The winter brings with it additional and unique problems. Not only are the cold weather, ice, and snow hard on your car, but the treatments used on the roads like salt are really bad for your finish. There are a number of things you can do in the wintertime to defend your vehicle against the unique hazards of the cold season:

  • Keep It in the Garage: Just like in the summer, the best way to protect your car in the winter is to keep it in the garage. This protects from trucks spraying corrosive salt on your car as they drive past and from damage by other cars speeding past on icy roads. It's also good protection from the cold to keep moisture and ice away.

  • Beware of Ice Scrapers: You can't always avoid scraping ice off your windshield, but it's much better to brush snow off with a soft-bristled or foam-headed snow broom, then use your defrosters to de-ice. Ice scrapers can scratch and damage your finish.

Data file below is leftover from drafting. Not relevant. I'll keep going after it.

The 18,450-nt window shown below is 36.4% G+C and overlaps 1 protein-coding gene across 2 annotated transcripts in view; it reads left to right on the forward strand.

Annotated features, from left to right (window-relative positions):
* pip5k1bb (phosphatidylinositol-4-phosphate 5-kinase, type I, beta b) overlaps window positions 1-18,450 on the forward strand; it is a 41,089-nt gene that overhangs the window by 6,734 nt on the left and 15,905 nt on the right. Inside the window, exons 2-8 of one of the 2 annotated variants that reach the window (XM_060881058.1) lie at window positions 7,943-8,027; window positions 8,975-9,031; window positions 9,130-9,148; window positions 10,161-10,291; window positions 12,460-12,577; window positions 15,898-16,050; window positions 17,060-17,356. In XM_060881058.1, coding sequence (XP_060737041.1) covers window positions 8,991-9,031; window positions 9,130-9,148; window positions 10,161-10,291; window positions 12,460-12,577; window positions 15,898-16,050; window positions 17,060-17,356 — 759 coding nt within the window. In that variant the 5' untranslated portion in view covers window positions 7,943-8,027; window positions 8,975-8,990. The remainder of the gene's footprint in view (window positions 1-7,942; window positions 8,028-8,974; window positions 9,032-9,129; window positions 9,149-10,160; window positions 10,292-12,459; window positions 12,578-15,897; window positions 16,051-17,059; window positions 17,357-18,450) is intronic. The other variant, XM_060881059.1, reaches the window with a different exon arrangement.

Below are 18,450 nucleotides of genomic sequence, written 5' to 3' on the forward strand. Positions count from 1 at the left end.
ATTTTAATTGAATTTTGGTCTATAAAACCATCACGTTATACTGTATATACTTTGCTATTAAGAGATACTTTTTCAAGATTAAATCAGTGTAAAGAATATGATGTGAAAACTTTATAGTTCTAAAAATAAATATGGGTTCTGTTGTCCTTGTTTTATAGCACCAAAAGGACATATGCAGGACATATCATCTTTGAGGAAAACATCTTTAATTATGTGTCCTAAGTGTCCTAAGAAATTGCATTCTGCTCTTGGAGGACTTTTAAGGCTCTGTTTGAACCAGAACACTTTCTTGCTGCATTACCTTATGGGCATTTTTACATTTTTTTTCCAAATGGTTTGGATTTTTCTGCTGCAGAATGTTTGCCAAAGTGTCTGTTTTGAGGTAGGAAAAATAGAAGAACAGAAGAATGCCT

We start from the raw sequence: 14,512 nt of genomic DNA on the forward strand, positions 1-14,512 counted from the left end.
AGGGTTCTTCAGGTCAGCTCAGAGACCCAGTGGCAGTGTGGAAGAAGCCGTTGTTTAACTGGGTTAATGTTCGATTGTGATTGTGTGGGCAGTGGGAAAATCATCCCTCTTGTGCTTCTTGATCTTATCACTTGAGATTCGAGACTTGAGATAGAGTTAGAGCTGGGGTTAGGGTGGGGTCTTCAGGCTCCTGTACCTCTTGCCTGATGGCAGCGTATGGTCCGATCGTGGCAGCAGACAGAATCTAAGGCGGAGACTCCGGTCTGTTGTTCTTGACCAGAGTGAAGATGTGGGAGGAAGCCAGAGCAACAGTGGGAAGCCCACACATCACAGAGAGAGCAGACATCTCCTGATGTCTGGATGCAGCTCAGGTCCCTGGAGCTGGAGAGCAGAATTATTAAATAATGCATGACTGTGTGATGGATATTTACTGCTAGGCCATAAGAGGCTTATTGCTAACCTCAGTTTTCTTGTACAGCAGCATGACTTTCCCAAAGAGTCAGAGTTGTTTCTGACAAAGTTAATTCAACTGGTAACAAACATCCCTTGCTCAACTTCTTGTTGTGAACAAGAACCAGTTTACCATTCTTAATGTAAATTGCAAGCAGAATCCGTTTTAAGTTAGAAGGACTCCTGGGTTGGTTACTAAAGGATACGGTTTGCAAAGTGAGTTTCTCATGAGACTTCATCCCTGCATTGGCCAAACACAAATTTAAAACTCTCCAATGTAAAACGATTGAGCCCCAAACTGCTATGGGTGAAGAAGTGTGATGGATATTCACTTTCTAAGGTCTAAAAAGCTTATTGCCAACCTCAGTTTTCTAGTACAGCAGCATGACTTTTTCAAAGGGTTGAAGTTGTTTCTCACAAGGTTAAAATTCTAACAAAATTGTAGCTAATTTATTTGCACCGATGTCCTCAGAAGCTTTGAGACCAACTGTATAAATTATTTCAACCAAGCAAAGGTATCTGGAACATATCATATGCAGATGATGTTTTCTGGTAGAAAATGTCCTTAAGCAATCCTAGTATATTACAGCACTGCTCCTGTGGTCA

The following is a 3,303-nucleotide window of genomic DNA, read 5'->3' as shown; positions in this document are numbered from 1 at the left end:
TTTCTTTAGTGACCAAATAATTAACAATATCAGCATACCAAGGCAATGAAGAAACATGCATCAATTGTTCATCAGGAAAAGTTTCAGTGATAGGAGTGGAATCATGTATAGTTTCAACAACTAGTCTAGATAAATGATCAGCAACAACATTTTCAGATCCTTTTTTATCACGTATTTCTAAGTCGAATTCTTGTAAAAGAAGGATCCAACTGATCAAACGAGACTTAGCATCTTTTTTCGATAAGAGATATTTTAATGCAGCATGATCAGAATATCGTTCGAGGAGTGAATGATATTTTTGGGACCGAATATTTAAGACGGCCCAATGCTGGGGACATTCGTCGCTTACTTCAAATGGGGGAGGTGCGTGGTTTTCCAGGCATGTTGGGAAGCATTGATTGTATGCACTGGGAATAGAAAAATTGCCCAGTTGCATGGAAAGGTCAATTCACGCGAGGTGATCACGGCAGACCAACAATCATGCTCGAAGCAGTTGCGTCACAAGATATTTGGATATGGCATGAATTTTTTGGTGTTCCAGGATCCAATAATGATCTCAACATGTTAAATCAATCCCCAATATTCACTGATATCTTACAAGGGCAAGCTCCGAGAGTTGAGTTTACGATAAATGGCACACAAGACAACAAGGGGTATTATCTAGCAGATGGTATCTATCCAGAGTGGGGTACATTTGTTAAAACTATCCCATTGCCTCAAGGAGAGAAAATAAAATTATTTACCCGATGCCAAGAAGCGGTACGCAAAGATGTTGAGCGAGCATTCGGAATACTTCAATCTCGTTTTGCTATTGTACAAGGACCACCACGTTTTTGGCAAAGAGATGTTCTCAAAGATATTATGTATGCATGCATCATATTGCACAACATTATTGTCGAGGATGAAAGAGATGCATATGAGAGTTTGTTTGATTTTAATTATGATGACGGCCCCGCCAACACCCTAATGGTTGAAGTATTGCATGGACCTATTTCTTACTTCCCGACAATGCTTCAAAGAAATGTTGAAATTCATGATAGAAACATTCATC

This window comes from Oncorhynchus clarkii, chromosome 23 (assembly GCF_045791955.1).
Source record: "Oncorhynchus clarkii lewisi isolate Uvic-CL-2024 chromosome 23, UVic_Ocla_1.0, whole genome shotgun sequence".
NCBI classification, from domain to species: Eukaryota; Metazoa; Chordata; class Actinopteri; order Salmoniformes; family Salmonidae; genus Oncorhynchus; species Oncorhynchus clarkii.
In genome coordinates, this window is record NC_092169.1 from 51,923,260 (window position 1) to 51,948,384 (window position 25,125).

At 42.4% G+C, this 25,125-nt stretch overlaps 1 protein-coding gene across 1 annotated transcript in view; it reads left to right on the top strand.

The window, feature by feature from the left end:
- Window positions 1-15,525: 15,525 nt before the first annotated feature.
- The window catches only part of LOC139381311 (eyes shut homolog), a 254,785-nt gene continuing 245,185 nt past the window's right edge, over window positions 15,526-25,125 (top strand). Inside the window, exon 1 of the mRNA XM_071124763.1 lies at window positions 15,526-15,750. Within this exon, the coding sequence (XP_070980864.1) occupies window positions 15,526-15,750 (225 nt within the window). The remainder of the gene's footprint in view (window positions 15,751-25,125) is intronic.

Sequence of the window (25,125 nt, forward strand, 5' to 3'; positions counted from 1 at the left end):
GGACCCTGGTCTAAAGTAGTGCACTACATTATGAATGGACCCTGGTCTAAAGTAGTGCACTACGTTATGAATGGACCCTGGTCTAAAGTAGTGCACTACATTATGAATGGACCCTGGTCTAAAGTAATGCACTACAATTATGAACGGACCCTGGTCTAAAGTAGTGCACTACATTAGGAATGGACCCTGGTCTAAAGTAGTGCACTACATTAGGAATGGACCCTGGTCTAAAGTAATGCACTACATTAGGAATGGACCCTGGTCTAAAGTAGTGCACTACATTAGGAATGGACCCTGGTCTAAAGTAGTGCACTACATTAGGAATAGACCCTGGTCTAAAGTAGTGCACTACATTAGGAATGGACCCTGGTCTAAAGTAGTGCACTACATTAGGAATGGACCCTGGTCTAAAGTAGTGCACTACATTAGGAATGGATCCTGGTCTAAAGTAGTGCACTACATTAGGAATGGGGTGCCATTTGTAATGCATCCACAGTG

• Wash Often: Washing your car often will keep the salt from wearing away your finish, and it'll keep it looking great, too! As above, keep it waxed as well as washed. There are UV rays in the winter, too!

  • Consider Coatings and Sealants: Paint coatings and sealants can provide an extra layer of protection against ice, snow, and cold. There are also coatings and sealants to protect your tires. These can last a long while and are a great extra shield.

Protect Your Paint

Whether it's summer, winter, fall, or spring, the basic tactics of keeping your car washed, touching up chipped paint, and removing scratches are all considerations you should stay on top of year-round. The single best way to keep your car ready to face the elements and running like a champ for a long time is to protect your paint job. Your paint and the clear coat over it are your car's most important line of defense against rust, corrosion, dry rot, and damage.

If you'd like more tips on exterior car care, including how to protect your vehicle and keep it in great running shape, take some time to explore our blog, and be sure to search our website for any parts and accessories you need. You can search by make, model, year, part name, or keyword to find the perfect fit for your car at an unbeatable price. Check it out today!